NOTE: As always with our Blu-ray reviews, the images presented here are for illustrative purposes only and do not reflect the outstanding picture quality of the discs.
Superman: The Movie was one of the first major Dolby Surround movies presented in theaters back in the day, and as such the sound designers went to town with the new technology. The original theatrical soundtrack, here in the correct Dolby 2.0, sounds dated and compressed now, but for kids of the era it’s still the track to go for on the original cut. In 2000, Superman received a complete sound overhaul for the potential theatrical reissue of the Expanded Edition, and for many old fans it can be distracting in its super-amplification of sound effects and Foley, which can often sound as if they are calling attention to themselves even if some of them are pretty fun (the opening title whooshes) and more fitting for today’s sound systems. This 5.1 track is available for the theatrical and extended cuts, and the only option for the extended.
Superman II has often been derided for cutting John Williams’ orchestra in half, or so to speak. Without Williams on board for II, Lester turned to his collaborator Ken Thorne, who adapted Williams’ themes to the new score. His work is actually usually overlooked and actually very skilful, the main issue being that the tighter budget meant his orchestra was chopped from Williams’ 120-plus players down to just over 60. The 2006 DVD presented remastered audio from the original sessions for the first time (instead of the thin stereo track from 1980) and instead of the “high school band” sound of before, Superman II now sounds closer to the first film in intent, if not in quite the same fullness. The Donner Cut replaces Thorne’s score with cues from Williams’ original, in keeping with the objective of going back to how things might have been (though sometimes overusing one or two cues too much), and sounds as good as can be expected with a mix of 1979 production sound and 2006 mastering.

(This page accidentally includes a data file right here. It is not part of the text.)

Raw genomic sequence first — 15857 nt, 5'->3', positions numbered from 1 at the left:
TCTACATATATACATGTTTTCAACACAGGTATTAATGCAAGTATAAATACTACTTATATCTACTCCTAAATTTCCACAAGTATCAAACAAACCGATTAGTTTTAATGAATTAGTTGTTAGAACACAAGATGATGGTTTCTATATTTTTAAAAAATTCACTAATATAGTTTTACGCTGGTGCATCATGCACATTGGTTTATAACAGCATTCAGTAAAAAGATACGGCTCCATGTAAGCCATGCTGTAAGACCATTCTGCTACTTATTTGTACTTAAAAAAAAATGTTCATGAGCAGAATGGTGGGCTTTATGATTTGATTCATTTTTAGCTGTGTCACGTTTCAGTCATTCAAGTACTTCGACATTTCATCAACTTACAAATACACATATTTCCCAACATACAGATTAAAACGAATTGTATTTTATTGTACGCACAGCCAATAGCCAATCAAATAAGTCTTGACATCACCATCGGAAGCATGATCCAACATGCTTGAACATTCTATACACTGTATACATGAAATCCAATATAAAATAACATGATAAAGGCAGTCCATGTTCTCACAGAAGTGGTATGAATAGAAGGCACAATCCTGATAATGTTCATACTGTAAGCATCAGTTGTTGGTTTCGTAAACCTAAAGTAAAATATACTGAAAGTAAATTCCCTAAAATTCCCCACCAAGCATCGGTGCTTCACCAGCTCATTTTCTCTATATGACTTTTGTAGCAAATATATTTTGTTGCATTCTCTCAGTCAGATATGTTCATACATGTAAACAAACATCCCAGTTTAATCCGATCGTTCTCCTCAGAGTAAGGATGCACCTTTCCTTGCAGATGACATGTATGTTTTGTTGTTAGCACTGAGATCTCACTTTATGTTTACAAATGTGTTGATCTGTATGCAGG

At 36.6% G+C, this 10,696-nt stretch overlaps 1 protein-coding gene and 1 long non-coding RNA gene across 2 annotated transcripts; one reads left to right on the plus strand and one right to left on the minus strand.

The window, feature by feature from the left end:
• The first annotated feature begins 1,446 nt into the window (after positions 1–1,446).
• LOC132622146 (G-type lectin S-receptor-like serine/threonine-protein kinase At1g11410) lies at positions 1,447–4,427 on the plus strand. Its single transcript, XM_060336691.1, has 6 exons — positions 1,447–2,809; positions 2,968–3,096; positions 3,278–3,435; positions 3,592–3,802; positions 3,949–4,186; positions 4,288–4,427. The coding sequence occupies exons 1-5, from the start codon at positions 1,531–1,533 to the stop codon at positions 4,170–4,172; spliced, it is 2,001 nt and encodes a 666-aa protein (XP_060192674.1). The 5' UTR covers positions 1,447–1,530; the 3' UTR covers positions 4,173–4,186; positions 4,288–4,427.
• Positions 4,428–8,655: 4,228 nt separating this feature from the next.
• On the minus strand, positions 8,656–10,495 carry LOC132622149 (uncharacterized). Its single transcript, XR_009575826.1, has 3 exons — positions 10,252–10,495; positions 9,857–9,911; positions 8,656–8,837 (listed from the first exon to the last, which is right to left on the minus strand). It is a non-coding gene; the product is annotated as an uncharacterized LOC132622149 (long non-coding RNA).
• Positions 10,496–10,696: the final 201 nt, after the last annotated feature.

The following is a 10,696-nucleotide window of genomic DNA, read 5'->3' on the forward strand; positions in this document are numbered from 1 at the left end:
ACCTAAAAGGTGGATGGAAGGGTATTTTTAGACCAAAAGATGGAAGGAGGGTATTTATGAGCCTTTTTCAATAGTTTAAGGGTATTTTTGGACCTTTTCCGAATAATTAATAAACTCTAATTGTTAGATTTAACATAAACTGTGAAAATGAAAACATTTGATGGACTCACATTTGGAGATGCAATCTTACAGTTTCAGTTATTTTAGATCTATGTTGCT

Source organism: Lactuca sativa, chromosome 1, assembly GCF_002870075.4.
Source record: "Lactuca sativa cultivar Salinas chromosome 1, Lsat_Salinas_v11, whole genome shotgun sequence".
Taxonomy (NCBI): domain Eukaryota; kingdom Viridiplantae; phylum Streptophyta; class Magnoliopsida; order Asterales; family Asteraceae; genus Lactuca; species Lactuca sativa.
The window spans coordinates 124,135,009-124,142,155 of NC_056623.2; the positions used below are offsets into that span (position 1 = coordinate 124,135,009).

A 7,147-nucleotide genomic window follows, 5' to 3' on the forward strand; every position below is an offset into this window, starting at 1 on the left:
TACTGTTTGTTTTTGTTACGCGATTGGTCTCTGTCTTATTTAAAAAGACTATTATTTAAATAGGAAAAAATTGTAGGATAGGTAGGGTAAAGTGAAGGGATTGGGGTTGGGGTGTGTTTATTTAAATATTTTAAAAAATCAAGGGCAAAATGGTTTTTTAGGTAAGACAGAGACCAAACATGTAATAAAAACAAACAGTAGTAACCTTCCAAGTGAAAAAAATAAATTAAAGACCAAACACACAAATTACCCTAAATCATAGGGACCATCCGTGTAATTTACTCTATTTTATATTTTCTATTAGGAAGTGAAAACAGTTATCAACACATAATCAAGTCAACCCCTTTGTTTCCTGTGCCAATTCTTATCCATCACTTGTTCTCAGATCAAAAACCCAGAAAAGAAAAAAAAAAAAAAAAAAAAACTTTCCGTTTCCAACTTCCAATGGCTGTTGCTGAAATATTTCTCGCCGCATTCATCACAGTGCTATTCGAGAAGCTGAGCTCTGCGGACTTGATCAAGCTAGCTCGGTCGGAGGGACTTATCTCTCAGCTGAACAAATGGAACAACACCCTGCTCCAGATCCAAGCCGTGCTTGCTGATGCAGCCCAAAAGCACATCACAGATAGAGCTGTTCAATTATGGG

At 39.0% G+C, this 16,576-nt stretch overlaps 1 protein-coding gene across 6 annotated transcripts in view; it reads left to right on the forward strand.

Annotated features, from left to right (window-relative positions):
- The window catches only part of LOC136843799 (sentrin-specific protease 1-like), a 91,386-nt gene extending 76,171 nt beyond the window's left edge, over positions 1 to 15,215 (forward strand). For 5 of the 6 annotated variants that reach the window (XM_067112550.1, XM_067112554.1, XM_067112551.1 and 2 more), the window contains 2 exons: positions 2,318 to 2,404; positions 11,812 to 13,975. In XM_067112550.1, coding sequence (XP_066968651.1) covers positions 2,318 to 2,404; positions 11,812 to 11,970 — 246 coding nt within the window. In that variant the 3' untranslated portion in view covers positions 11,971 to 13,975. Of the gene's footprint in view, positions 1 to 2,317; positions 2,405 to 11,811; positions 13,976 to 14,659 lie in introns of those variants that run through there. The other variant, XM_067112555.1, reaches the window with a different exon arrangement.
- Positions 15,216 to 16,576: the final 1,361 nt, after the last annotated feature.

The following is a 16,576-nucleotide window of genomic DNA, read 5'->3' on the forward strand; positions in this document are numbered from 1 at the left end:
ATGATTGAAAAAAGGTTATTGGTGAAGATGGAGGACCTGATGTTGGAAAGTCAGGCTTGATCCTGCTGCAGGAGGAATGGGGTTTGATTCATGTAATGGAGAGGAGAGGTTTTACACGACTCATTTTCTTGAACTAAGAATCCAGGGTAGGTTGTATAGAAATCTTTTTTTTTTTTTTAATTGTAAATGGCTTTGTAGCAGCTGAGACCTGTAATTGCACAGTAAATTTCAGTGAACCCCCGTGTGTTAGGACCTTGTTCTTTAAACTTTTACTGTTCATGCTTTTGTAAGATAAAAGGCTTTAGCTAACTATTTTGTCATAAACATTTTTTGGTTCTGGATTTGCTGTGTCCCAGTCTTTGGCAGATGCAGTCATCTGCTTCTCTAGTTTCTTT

Superman III, as with its image, approximates the feel of the original release of the second film, again with Thorne’s adapted music scoring high in the way it presents the established Williams themes in new ways. Especially good is how the “Kryptonite theme”, used by Williams in the first film as a haunting call-back to the doomed planet and by Thorne in the second as a theme for the Kryptonian villains, is brought back as a theme for the bad Superman, particularly at the height of his almost schizophrenic breakdown, which is very effective. The orchestra is again thinned down from Williams’ lush 100-plus players, but at times it seems fuller and quite unexpectedly spatial. This is the first time all of the Reeve films have been given DTS audio transfers, and the difference for the Lester-directed second and third films are the ones to benefit most.
Superman IV: The Quest For Peace is perhaps the film to benefit most from this new HD transfer in terms of image and sound, not so much as in making the film better overall – the silly plotting takes care of that – but in bringing a new respect for what was trying to be achieved. Being given score credit for the first time since the first film, Williams music sounds more or less super again in the hands of Courage, who really brings a sense of truth to certain scenes, especially the opening ones set back on the Kent farm in Smallville. The cuts in the film are noticeable: there’s what looks like it could have been a nice crane shot as Clark walks back to the farmhouse just about to start as the sequence cuts, and later in the Superman/Lois flying reprise, some audible music edits suggest a better sequence was originally planned, which sadly kind of tells the story of this entire film, now even more apparent as to how it was crippled in post-production.
Superman Returns’ main problem in terms of watching the wretched thing back in super quality is that the increased clarity only serves to point out all the things that are wrong with it. Soundtrack-wise, the blame must be set squarely at Ottman’s poor scoring, which resorts to the usual kind of modern day blockbuster beats and essentially wastes having Williams’ iconic themes to play with. You can’t expect the composer shy away from wanting to bring some new elements to an old piece, but when he does so by embellishing what has worked so well before with lame choirs and basic notation, it comes off kind of crass. Likewise, although the rest of the soundtrack is full of incident, the flatness of the performance line readings just remind us again at how deflated of life this Superman seems to be: there’s hardly any energy on show (listen how quiet that supposedly hectic Daily Planet newsroom is) and a deep lacking of plain old fun.